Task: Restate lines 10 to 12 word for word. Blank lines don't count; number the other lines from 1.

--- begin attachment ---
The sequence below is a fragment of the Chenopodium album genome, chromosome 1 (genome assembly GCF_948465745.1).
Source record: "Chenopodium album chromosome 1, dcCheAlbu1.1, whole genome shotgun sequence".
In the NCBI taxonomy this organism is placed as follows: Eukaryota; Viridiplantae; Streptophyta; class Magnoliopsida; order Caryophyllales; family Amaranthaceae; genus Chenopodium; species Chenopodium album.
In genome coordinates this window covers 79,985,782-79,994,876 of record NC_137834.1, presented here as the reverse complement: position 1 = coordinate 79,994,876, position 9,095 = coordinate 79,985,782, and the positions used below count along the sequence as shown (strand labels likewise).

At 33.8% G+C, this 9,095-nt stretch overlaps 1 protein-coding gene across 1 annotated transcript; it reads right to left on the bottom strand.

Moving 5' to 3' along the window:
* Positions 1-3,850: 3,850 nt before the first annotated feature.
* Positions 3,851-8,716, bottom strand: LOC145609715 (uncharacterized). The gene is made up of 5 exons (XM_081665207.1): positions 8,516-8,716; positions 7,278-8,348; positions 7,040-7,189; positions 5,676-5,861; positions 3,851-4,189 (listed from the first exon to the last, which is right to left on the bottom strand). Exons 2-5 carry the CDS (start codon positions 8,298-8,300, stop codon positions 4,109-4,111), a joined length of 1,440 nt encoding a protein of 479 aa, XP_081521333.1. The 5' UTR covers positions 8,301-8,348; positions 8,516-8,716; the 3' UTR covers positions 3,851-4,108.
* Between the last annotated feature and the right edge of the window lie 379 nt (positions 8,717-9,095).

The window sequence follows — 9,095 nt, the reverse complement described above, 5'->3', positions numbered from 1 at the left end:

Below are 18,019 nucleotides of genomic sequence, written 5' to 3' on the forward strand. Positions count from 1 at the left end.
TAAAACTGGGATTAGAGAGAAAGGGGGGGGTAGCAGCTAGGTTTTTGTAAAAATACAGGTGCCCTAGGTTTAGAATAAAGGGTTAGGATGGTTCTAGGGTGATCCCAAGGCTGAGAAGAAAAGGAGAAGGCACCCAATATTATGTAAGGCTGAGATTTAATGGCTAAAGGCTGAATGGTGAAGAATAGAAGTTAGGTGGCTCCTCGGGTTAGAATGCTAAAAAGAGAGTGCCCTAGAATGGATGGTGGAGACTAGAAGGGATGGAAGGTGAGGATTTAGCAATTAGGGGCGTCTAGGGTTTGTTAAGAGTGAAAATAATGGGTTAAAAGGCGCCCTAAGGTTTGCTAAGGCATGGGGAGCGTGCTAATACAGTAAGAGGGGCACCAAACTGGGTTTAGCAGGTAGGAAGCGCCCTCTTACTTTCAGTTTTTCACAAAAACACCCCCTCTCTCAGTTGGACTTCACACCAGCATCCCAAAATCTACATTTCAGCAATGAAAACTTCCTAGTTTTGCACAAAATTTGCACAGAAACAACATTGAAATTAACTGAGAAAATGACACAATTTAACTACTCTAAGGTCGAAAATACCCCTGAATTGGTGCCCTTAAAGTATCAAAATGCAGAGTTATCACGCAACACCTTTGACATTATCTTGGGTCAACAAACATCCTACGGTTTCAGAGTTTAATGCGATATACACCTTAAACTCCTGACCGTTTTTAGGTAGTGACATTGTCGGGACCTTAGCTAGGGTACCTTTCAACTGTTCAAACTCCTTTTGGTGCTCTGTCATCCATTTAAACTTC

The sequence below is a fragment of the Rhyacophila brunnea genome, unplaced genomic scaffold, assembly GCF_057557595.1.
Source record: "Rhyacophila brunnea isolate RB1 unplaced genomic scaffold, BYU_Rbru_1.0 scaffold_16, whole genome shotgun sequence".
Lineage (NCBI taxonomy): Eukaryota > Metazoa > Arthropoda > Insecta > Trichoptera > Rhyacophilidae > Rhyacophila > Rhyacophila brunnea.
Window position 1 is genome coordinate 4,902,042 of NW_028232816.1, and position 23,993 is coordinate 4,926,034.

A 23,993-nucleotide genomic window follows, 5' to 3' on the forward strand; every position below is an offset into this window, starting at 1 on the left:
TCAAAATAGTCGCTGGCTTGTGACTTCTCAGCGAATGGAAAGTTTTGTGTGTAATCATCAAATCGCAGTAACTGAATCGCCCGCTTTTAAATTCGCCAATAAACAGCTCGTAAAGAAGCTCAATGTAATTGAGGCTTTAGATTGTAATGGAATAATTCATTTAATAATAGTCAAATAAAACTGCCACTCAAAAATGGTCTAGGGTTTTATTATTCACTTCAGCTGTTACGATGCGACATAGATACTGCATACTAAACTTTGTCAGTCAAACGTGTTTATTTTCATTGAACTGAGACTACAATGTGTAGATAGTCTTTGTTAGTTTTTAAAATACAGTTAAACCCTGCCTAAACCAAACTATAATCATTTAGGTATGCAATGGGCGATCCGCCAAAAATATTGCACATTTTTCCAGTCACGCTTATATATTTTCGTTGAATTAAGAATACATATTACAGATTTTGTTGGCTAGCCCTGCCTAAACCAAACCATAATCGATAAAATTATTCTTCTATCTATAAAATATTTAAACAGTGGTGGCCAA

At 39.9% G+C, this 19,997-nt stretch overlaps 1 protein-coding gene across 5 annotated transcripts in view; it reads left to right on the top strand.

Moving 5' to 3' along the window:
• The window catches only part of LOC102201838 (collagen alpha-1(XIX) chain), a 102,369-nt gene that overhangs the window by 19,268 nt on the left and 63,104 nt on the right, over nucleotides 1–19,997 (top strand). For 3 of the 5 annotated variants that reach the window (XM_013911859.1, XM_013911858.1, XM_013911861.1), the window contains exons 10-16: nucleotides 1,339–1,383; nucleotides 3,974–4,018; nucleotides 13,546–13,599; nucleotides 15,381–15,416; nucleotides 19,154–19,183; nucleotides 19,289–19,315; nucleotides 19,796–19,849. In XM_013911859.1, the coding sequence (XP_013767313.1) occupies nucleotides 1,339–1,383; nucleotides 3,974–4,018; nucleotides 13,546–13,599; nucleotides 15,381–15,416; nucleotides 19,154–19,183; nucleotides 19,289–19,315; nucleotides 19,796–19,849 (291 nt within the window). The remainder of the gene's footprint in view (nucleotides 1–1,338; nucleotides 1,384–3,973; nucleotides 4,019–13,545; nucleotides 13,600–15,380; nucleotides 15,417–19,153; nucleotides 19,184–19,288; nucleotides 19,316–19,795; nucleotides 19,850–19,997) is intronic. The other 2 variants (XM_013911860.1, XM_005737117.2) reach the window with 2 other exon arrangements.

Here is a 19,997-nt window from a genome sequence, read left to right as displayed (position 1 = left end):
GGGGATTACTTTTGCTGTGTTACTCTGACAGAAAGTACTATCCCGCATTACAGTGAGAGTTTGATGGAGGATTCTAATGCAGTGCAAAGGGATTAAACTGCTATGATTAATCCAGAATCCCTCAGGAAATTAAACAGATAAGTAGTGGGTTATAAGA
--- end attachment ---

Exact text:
The window sequence follows — 9,095 nt, the reverse complement described above, 5'->3', positions numbered from 1 at the left end:

Below are 18,019 nucleotides of genomic sequence, written 5' to 3' on the forward strand. Positions count from 1 at the left end.
TAAAACTGGGATTAGAGAGAAAGGGGGGGGTAGCAGCTAGGTTTTTGTAAAAATACAGGTGCCCTAGGTTTAGAATAAAGGGTTAGGATGGTTCTAGGGTGATCCCAAGGCTGAGAAGAAAAGGAGAAGGCACCCAATATTATGTAAGGCTGAGATTTAATGGCTAAAGGCTGAATGGTGAAGAATAGAAGTTAGGTGGCTCCTCGGGTTAGAATGCTAAAAAGAGAGTGCCCTAGAATGGATGGTGGAGACTAGAAGGGATGGAAGGTGAGGATTTAGCAATTAGGGGCGTCTAGGGTTTGTTAAGAGTGAAAATAATGGGTTAAAAGGCGCCCTAAGGTTTGCTAAGGCATGGGGAGCGTGCTAATACAGTAAGAGGGGCACCAAACTGGGTTTAGCAGGTAGGAAGCGCCCTCTTACTTTCAGTTTTTCACAAAAACACCCCCTCTCTCAGTTGGACTTCACACCAGCATCCCAAAATCTACATTTCAGCAATGAAAACTTCCTAGTTTTGCACAAAATTTGCACAGAAACAACATTGAAATTAACTGAGAAAATGACACAATTTAACTACTCTAAGGTCGAAAATACCCCTGAATTGGTGCCCTTAAAGTATCAAAATGCAGAGTTATCACGCAACACCTTTGACATTATCTTGGGTCAACAAACATCCTACGGTTTCAGAGTTTAATGCGATATACACCTTAAACTCCTGACCGTTTTTAGGTAGTGACATTGTCGGGACCTTAGCTAGGGTACCTTTCAACTGTTCAAACTCCTTTTGGTGCTCTGTCATCCATTTAAACTTC